Intern Housing Policy
This policy establishes roles and responsibilities for partners and interns related to securing and paying for intern housing. It attempts to address common logistical, ﬁnancial, and procedural concerns.
The safety and well-being of its members is of utmost importance to SCA. When housing is not available on site, it is the sole responsibility of the partner to secure nearby, off-site housing prior to the member’s arrival. It is advised that the partner inspect housing for cleanliness and safety before approving it for use. SCA will bill the partner for actual housing costs (including utilities, parking, etc.).
All housing should be at least minimally furnished with a bed, table and chair(s). The member should be told in advance about any other items they are required to bring, such as cooking and eating utensils. Tents and bunk houses are considered acceptable forms of housing. Members must have access to showers, toilets, and a telephone or two-way radio for emergencies. Housing must be clean, in good repair, heated in cold weather, and members must be able to prepare their own food. Partners are advised to tell members what type of housing is available during their initial interview.
Housing should be located as close to the work site as feasible. SCA expects that members using a personal vehicle or public transportation to commute more than ten miles one way from their housing to the work site will be reimbursed for that expense. See the Commuting Allowance section above.
Members should not be expected to share sleeping quarters with other members or staff of the opposite gender.
In instances where a lease is required, SCA will be named the lease holder and will issue rental payments directly to the landlord. The SCA Housing Coordinator will set-up and terminate any/all utilities associated with the lease. In the absence of a lease, rental payments will be made directly to the member in the form of a housing allowance. Directing payments to the member does not diminish the responsibility of the partner to locate and secure housing. If payments are made directly to the member, they must include utilities and other costs associated with the housing. In this case, the member will be responsible for shutting off utilities at the end of their term of service.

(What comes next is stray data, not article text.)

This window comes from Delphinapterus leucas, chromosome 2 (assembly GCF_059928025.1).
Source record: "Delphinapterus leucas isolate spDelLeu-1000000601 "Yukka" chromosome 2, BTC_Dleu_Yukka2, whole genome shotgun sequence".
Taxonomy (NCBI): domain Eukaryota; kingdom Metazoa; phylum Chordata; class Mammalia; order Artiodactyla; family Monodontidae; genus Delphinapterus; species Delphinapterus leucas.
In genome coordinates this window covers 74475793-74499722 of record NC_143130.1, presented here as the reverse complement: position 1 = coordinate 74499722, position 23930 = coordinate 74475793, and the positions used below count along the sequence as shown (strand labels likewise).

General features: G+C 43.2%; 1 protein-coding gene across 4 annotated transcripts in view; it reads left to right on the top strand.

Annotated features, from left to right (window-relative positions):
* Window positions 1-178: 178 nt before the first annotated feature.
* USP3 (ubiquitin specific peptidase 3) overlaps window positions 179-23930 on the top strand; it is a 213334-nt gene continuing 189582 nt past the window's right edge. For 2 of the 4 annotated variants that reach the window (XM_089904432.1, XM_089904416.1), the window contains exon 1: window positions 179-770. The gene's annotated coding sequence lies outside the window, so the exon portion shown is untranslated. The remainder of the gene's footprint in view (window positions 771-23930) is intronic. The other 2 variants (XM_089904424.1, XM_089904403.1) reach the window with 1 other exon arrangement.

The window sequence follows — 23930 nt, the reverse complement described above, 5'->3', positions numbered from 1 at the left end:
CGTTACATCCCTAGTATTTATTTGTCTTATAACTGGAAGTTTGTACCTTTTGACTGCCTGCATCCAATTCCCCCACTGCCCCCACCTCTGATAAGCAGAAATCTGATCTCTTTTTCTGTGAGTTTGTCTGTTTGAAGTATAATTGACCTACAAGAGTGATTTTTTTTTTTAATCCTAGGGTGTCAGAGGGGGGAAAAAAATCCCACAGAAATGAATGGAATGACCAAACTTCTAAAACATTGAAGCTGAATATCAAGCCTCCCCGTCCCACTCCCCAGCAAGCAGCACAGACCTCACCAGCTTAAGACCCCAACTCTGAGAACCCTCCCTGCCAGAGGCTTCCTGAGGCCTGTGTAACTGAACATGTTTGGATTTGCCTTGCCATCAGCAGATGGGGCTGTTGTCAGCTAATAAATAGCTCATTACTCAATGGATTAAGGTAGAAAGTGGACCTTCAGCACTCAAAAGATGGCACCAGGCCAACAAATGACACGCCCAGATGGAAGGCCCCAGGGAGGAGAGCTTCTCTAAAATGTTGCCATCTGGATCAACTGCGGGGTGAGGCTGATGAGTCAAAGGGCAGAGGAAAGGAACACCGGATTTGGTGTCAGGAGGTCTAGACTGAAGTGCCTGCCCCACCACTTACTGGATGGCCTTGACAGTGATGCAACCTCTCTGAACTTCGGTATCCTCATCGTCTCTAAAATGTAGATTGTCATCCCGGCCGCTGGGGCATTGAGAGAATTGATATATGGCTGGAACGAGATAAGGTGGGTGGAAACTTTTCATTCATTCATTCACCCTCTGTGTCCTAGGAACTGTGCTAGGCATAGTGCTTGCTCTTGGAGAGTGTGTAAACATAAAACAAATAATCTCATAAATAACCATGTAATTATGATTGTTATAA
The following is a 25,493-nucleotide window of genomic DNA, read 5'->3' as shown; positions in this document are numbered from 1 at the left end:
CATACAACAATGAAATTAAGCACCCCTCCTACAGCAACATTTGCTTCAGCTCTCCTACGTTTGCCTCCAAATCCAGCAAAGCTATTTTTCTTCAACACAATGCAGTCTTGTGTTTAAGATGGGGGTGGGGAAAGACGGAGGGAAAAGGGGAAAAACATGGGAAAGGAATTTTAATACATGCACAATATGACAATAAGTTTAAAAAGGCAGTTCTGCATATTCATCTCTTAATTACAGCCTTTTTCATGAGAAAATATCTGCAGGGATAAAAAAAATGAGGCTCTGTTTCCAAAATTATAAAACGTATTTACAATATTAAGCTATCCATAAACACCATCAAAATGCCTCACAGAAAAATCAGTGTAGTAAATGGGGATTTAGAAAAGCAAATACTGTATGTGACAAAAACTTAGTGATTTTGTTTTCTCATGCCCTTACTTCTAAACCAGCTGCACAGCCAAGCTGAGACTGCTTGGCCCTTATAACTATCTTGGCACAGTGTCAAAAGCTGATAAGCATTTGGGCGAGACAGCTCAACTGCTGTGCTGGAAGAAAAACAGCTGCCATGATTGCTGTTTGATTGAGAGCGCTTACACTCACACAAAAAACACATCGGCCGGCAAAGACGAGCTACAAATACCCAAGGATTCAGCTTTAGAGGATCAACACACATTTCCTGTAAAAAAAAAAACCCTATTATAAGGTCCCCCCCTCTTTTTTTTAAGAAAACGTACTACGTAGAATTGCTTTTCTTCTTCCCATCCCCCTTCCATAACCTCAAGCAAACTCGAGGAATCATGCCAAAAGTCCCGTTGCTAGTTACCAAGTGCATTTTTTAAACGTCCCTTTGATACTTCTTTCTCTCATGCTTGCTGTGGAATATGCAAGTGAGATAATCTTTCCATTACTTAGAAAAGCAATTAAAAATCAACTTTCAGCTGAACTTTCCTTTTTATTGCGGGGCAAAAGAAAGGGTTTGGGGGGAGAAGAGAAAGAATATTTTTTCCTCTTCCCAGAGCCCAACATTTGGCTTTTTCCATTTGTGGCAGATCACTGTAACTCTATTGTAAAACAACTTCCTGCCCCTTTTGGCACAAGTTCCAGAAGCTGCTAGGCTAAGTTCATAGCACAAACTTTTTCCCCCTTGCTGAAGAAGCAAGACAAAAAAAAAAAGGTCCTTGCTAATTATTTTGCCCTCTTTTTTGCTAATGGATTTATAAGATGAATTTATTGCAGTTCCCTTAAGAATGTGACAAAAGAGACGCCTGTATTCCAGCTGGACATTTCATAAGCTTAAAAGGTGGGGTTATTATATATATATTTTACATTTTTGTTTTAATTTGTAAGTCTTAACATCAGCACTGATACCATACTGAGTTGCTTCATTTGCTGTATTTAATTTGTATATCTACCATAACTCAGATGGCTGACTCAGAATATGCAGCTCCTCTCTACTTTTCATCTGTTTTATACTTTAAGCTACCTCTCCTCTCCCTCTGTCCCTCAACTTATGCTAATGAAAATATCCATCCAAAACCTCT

In circumstances where a claim of damage is made by a landlord, the partner may be asked to inspect the damage and conﬁrm the claim. If damage is conﬁrmed to be caused by the member, it will be the responsibility of the member to make reparation.
Exceptions to this policy will only be made where mitigating circumstances exist as determined by SCA.
Wildland Fire Duty
Wildland ﬁreﬁghting provides interns a unique opportunity to gain valuable experience in the ﬁeld of conservation and preservation. Occasionally, partners have an urgent need for ﬁre ﬁghters and request that interns be allowed to assist.
It is the policy of SCA to allow members to suspend their internship for a maximum of 14 days, inclusive of travel, for the purpose of ﬁghting wildland ﬁres. Per SCA Field Operations Standards, interns may not be involved in wildland ﬁreﬁghting activities as a member of SCA. However, they may engage in wildland ﬁreﬁghting activities as a member or employee of another agency. To ﬁght wildland ﬁres the intern must be approved to take leave from their term of service. This approval must come from the partner and your Coordinator must be notiﬁed prior to suspension of the internship. Once on leave from their term of service, the member will no longer be covered by SCA’s liability or Worker’s Compensation insurance policies. In addition, the partner must continue to cover the cost of some of the intern’s beneﬁts, including housing, health insurance, and related administrative fees.
Interns enrolled in AmeriCorps cannot accrue service hours for time spent in paid wildland ﬁreﬁghting activities.
To avoid potential health risks and damage to property, it is the policy of SCA that pets are not to be kept in SCA-leased housing. When housing is provided by the partner, or if housing is not leased by SCA, the intern must obtain written permission from the partner and/or landlord. SCA will not be responsible for any pet-related damages.